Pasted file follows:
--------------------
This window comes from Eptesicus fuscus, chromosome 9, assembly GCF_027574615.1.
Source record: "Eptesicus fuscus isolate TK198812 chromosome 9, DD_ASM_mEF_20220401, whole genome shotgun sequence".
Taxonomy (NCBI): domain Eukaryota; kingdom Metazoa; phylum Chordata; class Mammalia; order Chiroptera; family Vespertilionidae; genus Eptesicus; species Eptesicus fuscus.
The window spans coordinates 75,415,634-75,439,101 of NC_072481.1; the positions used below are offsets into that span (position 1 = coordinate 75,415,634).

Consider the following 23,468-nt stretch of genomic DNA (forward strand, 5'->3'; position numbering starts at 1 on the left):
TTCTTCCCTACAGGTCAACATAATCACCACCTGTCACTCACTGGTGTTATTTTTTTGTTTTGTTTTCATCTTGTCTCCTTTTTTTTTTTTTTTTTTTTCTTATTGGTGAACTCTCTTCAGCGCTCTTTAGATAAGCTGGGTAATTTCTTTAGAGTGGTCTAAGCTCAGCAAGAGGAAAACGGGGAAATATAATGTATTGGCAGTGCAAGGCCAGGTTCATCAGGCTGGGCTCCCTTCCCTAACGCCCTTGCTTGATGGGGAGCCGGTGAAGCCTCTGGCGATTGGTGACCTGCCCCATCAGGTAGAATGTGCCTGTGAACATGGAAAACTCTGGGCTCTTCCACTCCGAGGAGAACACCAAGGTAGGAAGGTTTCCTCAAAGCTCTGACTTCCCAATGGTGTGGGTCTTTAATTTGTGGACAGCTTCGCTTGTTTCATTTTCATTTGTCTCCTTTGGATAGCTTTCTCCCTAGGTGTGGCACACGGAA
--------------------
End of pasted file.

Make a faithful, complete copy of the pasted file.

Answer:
This window comes from Eptesicus fuscus, chromosome 9, assembly GCF_027574615.1.
Source record: "Eptesicus fuscus isolate TK198812 chromosome 9, DD_ASM_mEF_20220401, whole genome shotgun sequence".
Taxonomy (NCBI): domain Eukaryota; kingdom Metazoa; phylum Chordata; class Mammalia; order Chiroptera; family Vespertilionidae; genus Eptesicus; species Eptesicus fuscus.
The window spans coordinates 75,415,634-75,439,101 of NC_072481.1; the positions used below are offsets into that span (position 1 = coordinate 75,415,634).

Consider the following 23,468-nt stretch of genomic DNA (forward strand, 5'->3'; position numbering starts at 1 on the left):
TTCTTCCCTACAGGTCAACATAATCACCACCTGTCACTCACTGGTGTTATTTTTTTGTTTTGTTTTCATCTTGTCTCCTTTTTTTTTTTTTTTTTTTTCTTATTGGTGAACTCTCTTCAGCGCTCTTTAGATAAGCTGGGTAATTTCTTTAGAGTGGTCTAAGCTCAGCAAGAGGAAAACGGGGAAATATAATGTATTGGCAGTGCAAGGCCAGGTTCATCAGGCTGGGCTCCCTTCCCTAACGCCCTTGCTTGATGGGGAGCCGGTGAAGCCTCTGGCGATTGGTGACCTGCCCCATCAGGTAGAATGTGCCTGTGAACATGGAAAACTCTGGGCTCTTCCACTCCGAGGAGAACACCAAGGTAGGAAGGTTTCCTCAAAGCTCTGACTTCCCAATGGTGTGGGTCTTTAATTTGTGGACAGCTTCGCTTGTTTCATTTTCATTTGTCTCCTTTGGATAGCTTTCTCCCTAGGTGTGGCACACGGAA